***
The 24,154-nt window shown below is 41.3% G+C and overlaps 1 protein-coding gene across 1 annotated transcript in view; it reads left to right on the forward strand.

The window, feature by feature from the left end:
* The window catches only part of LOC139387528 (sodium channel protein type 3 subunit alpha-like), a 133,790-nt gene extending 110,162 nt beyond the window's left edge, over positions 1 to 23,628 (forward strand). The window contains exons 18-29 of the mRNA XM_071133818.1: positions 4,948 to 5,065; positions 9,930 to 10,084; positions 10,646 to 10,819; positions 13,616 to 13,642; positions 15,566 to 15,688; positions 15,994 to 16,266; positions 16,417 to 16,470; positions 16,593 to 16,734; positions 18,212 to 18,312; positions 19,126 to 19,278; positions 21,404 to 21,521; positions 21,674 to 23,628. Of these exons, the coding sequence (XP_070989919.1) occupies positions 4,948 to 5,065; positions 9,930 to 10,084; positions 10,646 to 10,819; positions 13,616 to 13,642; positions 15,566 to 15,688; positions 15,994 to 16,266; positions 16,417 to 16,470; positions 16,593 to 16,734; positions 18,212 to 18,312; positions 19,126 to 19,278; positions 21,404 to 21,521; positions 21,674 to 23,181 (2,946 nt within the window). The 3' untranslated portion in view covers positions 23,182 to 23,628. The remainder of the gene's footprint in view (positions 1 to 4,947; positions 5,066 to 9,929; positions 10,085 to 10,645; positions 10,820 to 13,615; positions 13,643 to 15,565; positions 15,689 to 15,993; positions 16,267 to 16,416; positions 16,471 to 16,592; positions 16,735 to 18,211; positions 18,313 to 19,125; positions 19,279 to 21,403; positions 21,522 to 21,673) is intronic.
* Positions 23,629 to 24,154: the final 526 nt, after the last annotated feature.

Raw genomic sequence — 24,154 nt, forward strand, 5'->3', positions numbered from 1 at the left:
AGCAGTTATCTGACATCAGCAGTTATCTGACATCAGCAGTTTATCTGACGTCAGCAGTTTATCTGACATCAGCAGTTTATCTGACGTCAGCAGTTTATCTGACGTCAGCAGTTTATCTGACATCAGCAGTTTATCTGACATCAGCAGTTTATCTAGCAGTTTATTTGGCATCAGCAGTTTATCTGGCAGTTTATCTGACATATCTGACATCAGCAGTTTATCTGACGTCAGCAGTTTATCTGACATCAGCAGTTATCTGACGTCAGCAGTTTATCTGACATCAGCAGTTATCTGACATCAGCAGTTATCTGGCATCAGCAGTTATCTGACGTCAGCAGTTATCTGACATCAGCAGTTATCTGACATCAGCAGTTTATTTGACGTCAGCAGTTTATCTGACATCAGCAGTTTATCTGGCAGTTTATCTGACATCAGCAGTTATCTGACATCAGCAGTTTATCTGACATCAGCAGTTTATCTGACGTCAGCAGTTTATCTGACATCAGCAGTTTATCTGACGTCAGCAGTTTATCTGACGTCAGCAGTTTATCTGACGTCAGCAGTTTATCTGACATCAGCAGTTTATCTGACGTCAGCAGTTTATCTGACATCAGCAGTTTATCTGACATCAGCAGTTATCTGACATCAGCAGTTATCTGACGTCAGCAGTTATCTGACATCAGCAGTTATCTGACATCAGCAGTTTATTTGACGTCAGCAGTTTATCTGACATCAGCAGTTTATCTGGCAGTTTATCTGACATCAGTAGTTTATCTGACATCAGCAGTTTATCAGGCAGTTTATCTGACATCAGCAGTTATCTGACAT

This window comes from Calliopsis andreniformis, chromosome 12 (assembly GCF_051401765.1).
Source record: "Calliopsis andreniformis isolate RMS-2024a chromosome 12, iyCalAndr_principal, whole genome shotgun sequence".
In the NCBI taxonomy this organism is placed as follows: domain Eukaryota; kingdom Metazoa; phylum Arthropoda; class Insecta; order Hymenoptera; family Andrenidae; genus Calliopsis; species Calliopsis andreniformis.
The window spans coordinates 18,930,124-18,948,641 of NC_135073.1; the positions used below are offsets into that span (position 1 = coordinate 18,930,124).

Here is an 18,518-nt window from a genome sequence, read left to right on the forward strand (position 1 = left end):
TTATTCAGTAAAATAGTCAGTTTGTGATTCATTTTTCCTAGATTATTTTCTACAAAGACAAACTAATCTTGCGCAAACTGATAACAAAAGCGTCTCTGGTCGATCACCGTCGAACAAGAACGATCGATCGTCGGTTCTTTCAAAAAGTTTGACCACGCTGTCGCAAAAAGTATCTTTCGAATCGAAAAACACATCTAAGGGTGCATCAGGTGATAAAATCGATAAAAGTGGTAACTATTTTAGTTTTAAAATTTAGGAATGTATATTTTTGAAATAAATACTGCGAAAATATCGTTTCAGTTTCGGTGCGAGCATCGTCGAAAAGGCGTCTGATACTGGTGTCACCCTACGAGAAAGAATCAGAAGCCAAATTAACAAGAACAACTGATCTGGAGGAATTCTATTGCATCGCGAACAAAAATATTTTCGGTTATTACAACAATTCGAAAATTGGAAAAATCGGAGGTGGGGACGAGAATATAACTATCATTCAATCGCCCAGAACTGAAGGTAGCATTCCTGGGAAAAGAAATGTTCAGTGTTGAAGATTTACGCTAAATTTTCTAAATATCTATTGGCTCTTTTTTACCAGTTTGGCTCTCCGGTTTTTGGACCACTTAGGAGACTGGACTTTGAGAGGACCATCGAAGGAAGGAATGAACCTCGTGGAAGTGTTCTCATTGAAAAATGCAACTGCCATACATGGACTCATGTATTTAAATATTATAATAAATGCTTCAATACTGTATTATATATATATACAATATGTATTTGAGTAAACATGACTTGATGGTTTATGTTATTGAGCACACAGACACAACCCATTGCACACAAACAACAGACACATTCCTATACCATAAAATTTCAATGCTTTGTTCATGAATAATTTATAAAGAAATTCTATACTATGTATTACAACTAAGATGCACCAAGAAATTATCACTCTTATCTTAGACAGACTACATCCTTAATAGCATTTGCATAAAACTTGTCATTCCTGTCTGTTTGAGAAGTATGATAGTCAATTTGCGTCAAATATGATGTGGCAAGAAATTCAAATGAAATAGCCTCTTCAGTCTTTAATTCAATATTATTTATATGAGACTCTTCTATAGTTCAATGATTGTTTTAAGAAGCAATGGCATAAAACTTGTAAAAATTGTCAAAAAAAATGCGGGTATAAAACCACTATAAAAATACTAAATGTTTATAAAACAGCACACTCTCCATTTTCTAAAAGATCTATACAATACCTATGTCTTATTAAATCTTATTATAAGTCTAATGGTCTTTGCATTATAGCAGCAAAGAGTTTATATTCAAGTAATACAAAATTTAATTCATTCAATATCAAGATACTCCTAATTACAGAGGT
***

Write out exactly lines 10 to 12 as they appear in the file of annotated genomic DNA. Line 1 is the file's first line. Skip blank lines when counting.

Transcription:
The window spans coordinates 18,930,124-18,948,641 of NC_135073.1; the positions used below are offsets into that span (position 1 = coordinate 18,930,124).

Here is an 18,518-nt window from a genome sequence, read left to right on the forward strand (position 1 = left end):
TTATTCAGTAAAATAGTCAGTTTGTGATTCATTTTTCCTAGATTATTTTCTACAAAGACAAACTAATCTTGCGCAAACTGATAACAAAAGCGTCTCTGGTCGATCACCGTCGAACAAGAACGATCGATCGTCGGTTCTTTCAAAAAGTTTGACCACGCTGTCGCAAAAAGTATCTTTCGAATCGAAAAACACATCTAAGGGTGCATCAGGTGATAAAATCGATAAAAGTGGTAACTATTTTAGTTTTAAAATTTAGGAATGTATATTTTTGAAATAAATACTGCGAAAATATCGTTTCAGTTTCGGTGCGAGCATCGTCGAAAAGGCGTCTGATACTGGTGTCACCCTACGAGAAAGAATCAGAAGCCAAATTAACAAGAACAACTGATCTGGAGGAATTCTATTGCATCGCGAACAAAAATATTTTCGGTTATTACAACAATTCGAAAATTGGAAAAATCGGAGGTGGGGACGAGAATATAACTATCATTCAATCGCCCAGAACTGAAGGTAGCATTCCTGGGAAAAGAAATGTTCAGTGTTGAAGATTTACGCTAAATTTTCTAAATATCTATTGGCTCTTTTTTACCAGTTTGGCTCTCCGGTTTTTGGACCACTTAGGAGACTGGACTTTGAGAGGACCATCGAAGGAAGGAATGAACCTCGTGGAAGTGTTCTCATTGAAAAATGCAACTGCCATACATGGACTCATGTATTTAAATATTATAATAAATGCTTCAATACTGTATTATATATATATACAATATGTATTTGAGTAAACATGACTTGATGGTTTATGTTATTGAGCACACAGACACAACCCATTGCACACAAACAACAGACACATTCCTATACCATAAAATTTCAATGCTTTGTTCATGAATAATTTATAAAGAAATTCTATACTATGTATTACAACTAAGATGCACCAAGAAATTATCACTCTTATCTTAGACAGACTACATCCTTAATAGCATTTGCATAAAACTTGTCATTCCTGTCTGTTTGAGAAGTATGATAGTCAATTTGCGTCAAATATGATGTGGCAAGAAATTCAAATGAAATAGCCTCTTCAGTCTTTAATTCAATATTATTTATATGAGACTCTTCTATAGTTCAATGATTGTTTTAAGAAGCAATGGCATAAAACTTGTAAAAATTGTCAAAAAAAATGCGGGTATAAAACCACTATAAAAATACTAAATGTTTATAAAACAGCACACTCTCCATTTTCTAAAAGATCTATACAATACCTATGTCTTATTAAATCTTATTATAAGTCTAATGGTCTTTGCATTATAGCAGCAAAGAGTTTATATTCAAGTAATACAAAATTTAATTCATTCAATATCAAGATACTCCTAATTACAGAGGT